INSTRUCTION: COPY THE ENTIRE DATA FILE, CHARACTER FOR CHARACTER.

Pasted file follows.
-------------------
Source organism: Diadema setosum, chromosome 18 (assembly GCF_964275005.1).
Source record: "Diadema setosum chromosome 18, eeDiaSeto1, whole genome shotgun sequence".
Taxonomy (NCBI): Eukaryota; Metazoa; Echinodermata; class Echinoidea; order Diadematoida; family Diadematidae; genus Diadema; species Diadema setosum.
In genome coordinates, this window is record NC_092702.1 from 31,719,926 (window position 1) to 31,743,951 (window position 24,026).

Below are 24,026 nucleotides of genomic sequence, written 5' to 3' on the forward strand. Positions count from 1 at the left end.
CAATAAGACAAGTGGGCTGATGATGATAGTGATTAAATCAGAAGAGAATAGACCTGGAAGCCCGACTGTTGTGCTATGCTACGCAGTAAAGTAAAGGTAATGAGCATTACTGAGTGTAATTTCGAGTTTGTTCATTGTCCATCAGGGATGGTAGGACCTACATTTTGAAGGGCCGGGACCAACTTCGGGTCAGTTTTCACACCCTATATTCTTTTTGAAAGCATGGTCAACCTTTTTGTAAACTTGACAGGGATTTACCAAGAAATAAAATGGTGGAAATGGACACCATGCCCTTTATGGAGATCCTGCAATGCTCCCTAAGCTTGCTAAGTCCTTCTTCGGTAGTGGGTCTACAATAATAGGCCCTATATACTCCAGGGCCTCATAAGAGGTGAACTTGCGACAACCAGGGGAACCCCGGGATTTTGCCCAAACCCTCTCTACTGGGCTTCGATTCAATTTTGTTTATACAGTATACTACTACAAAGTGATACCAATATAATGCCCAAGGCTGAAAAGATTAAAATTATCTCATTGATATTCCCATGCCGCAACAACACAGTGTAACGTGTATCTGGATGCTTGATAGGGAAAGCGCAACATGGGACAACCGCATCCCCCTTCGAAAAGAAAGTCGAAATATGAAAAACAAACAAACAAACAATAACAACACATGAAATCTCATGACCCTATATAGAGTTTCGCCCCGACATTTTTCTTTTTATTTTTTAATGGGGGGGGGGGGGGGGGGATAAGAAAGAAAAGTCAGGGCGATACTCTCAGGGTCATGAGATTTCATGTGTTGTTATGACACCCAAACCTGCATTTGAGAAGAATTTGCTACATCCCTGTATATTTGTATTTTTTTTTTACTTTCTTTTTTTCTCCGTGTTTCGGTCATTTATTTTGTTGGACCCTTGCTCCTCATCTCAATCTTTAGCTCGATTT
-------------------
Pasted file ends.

Source organism: Diadema setosum, chromosome 18 (assembly GCF_964275005.1).
Source record: "Diadema setosum chromosome 18, eeDiaSeto1, whole genome shotgun sequence".
Taxonomy (NCBI): Eukaryota; Metazoa; Echinodermata; class Echinoidea; order Diadematoida; family Diadematidae; genus Diadema; species Diadema setosum.
In genome coordinates, this window is record NC_092702.1 from 31,719,926 (window position 1) to 31,743,951 (window position 24,026).

Below are 24,026 nucleotides of genomic sequence, written 5' to 3' on the forward strand. Positions count from 1 at the left end.
CAATAAGACAAGTGGGCTGATGATGATAGTGATTAAATCAGAAGAGAATAGACCTGGAAGCCCGACTGTTGTGCTATGCTACGCAGTAAAGTAAAGGTAATGAGCATTACTGAGTGTAATTTCGAGTTTGTTCATTGTCCATCAGGGATGGTAGGACCTACATTTTGAAGGGCCGGGACCAACTTCGGGTCAGTTTTCACACCCTATATTCTTTTTGAAAGCATGGTCAACCTTTTTGTAAACTTGACAGGGATTTACCAAGAAATAAAATGGTGGAAATGGACACCATGCCCTTTATGGAGATCCTGCAATGCTCCCTAAGCTTGCTAAGTCCTTCTTCGGTAGTGGGTCTACAATAATAGGCCCTATATACTCCAGGGCCTCATAAGAGGTGAACTTGCGACAACCAGGGGAACCCCGGGATTTTGCCCAAACCCTCTCTACTGGGCTTCGATTCAATTTTGTTTATACAGTATACTACTACAAAGTGATACCAATATAATGCCCAAGGCTGAAAAGATTAAAATTATCTCATTGATATTCCCATGCCGCAACAACACAGTGTAACGTGTATCTGGATGCTTGATAGGGAAAGCGCAACATGGGACAACCGCATCCCCCTTCGAAAAGAAAGTCGAAATATGAAAAACAAACAAACAAACAATAACAACACATGAAATCTCATGACCCTATATAGAGTTTCGCCCCGACATTTTTCTTTTTATTTTTTAATGGGGGGGGGGGGGGGGGGATAAGAAAGAAAAGTCAGGGCGATACTCTCAGGGTCATGAGATTTCATGTGTTGTTATGACACCCAAACCTGCATTTGAGAAGAATTTGCTACATCCCTGTATATTTGTATTTTTTTTTTACTTTCTTTTTTTCTCCGTGTTTCGGTCATTTATTTTGTTGGACCCTTGCTCCTCATCTCAATCTTTAGCTCGATTT